Ian O'Doherty on television
Thursday, RTE 2, 9.30pm
Monday, Channel 4, 10pm
If there's one thing that Americans have always been proud of, it is the tranquil security of middle-class suburbia. Which is why it has made such a happy hunting ground for American fiction; a perfect metaphor for everything that is good – and potentially horrifying – about being an average Joe.
This type of latent disturbia, from David Lynch and Stephen King on one side to 24 and Homeland on the other, has proved a long and fruitful staple of American drama.
So The Americans – featuring Matthew Rhys and Keri Russell (right, below) as Phillip and Elizabeth Jennings, the attractive young Russians sent as deep-cover agents to Washington – is hardly breaking new ground.
The opening scenes, from a disgusted Russell fellating an American intelligence official to the tense kidnap of a Russian traitor in the streets of Washington, quickly dispel any pretence at subtlety or nuance – and are all the better for it.
Let's put it this way – any show that features a couple of married spies dumping a body and then having sex in their car to In The Air Tonight is either going to get your attention or have you lunging for the remote.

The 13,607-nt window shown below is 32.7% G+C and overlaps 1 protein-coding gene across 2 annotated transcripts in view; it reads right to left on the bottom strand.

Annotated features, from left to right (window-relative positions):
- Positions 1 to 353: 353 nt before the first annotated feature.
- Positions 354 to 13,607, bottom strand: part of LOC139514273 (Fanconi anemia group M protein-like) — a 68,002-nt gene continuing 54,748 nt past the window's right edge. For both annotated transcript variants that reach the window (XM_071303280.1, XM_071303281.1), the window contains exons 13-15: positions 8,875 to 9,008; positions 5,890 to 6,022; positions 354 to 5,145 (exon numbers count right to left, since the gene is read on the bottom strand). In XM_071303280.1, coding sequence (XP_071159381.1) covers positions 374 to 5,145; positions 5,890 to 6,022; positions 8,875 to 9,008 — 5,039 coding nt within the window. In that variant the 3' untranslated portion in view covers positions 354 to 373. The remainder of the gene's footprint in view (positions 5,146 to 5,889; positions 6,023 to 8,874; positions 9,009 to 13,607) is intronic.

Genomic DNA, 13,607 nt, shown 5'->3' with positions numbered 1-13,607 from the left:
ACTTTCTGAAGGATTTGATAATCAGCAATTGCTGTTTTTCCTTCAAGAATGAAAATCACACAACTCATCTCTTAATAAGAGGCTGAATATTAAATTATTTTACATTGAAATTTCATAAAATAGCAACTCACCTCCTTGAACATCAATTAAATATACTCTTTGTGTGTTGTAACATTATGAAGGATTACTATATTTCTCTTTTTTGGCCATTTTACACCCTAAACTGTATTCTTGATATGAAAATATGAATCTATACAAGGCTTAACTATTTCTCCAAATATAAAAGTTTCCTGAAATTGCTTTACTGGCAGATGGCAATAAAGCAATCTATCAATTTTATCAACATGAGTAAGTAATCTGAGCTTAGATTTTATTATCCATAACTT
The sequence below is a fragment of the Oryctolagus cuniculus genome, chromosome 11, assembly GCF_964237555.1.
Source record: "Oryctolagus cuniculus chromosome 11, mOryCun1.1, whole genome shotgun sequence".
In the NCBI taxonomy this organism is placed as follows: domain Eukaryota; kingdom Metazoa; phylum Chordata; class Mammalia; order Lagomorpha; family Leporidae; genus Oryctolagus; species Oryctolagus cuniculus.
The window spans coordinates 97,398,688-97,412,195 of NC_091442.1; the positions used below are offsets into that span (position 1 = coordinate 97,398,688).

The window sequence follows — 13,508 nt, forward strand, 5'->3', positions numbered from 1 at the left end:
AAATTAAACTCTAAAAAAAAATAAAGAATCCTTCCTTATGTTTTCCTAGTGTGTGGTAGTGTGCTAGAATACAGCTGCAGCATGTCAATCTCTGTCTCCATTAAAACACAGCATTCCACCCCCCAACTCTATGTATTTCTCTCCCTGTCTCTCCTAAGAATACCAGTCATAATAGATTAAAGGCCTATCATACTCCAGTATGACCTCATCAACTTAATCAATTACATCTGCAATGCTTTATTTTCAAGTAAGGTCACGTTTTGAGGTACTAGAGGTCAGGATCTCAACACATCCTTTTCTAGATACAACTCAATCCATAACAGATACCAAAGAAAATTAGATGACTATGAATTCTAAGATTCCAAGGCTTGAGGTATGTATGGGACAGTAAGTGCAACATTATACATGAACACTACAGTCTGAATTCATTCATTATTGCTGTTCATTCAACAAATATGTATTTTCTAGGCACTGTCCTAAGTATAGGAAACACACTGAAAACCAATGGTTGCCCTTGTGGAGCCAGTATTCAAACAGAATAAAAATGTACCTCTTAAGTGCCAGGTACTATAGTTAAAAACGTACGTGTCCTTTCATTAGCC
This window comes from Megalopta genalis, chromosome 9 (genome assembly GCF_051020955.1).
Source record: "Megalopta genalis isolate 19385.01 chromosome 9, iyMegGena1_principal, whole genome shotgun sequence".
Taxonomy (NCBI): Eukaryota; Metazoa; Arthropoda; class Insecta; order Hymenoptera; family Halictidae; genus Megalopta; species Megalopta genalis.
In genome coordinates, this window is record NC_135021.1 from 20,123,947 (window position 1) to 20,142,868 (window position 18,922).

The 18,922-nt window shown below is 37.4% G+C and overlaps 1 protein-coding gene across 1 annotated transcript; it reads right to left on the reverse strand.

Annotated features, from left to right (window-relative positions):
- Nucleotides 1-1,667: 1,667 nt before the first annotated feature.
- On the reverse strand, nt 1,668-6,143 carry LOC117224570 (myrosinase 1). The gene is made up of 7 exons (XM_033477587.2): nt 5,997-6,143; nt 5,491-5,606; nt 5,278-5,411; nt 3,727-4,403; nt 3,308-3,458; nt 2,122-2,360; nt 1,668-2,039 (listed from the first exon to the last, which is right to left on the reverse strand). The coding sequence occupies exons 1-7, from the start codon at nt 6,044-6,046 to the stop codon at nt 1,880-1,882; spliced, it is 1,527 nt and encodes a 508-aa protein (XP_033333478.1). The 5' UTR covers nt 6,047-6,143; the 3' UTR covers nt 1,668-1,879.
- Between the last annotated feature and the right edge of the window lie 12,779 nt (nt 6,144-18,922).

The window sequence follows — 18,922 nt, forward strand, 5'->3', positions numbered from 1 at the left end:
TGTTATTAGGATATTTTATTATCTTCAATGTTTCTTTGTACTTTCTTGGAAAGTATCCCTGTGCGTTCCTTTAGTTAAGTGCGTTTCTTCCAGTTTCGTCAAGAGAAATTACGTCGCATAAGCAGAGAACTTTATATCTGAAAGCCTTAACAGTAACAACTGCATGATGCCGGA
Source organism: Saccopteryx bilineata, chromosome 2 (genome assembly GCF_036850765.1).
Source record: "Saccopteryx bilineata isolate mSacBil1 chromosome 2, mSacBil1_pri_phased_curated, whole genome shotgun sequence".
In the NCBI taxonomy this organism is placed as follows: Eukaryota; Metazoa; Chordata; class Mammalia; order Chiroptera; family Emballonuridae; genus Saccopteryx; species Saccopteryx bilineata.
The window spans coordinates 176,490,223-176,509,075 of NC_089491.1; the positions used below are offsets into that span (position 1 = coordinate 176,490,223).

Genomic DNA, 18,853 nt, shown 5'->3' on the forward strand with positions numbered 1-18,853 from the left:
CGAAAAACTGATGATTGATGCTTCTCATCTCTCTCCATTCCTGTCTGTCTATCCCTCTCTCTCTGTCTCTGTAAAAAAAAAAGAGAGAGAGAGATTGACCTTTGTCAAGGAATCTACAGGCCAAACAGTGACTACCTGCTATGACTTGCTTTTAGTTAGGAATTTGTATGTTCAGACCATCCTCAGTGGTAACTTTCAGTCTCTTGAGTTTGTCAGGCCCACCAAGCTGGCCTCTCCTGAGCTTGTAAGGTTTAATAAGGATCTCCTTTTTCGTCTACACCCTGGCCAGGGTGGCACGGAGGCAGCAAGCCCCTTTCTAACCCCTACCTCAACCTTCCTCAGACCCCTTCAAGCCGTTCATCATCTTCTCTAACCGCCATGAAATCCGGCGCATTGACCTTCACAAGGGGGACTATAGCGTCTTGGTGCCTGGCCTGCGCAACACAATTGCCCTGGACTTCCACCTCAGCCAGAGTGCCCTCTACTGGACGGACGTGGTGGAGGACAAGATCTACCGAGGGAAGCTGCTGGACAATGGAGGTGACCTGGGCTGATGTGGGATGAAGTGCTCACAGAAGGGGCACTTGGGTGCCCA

Throw in an FBI agent moving into the house across the road and the already rattled spooks begin to fray at the edges.
The only worry is that as the show progresses, it'll start to focus too much on the couple's unusual domestic situation – even defeating capitalism and ushering in a Worker's Paradise must wait when the children need to go to hockey practice, that sort of thing.
But on the evidence so far, Rhys and Russell are perfect as the all-American couple secretly dedicated to destroying the decadent West.
To be taken with a large dose of salt and enjoyed heartily . . .
Q History might say the protagonists in The Americans may have ultimately failed in their goal to destroy America.
But watching Gordon Ramsay (left, above) in Kitchen Nightmares, you could be forgiven for thinking otherwise.
I know I had a pop at cookery shows in a previous column, but this programme was never about cooking and this episode, which created a storm when it was aired in the States recently, was a terrifying journey into madness, egomania and a stubborn, almost heroic, refusal to deal with reality.
Unusually, these traits weren't coming from Ramsay but from Amy and Samy, the utterly deranged couple behind Arizona's most unpopular restaurant.
We've all become so inured to nutters on the box that little shocks us.
But after seeing the owners physically assault the customers, steal tips and listen to stories of kitchen staff forced to clean Samy's car during a busy service, the viewer was simply left hoping that the next hurricane to hit America lands on their establishment.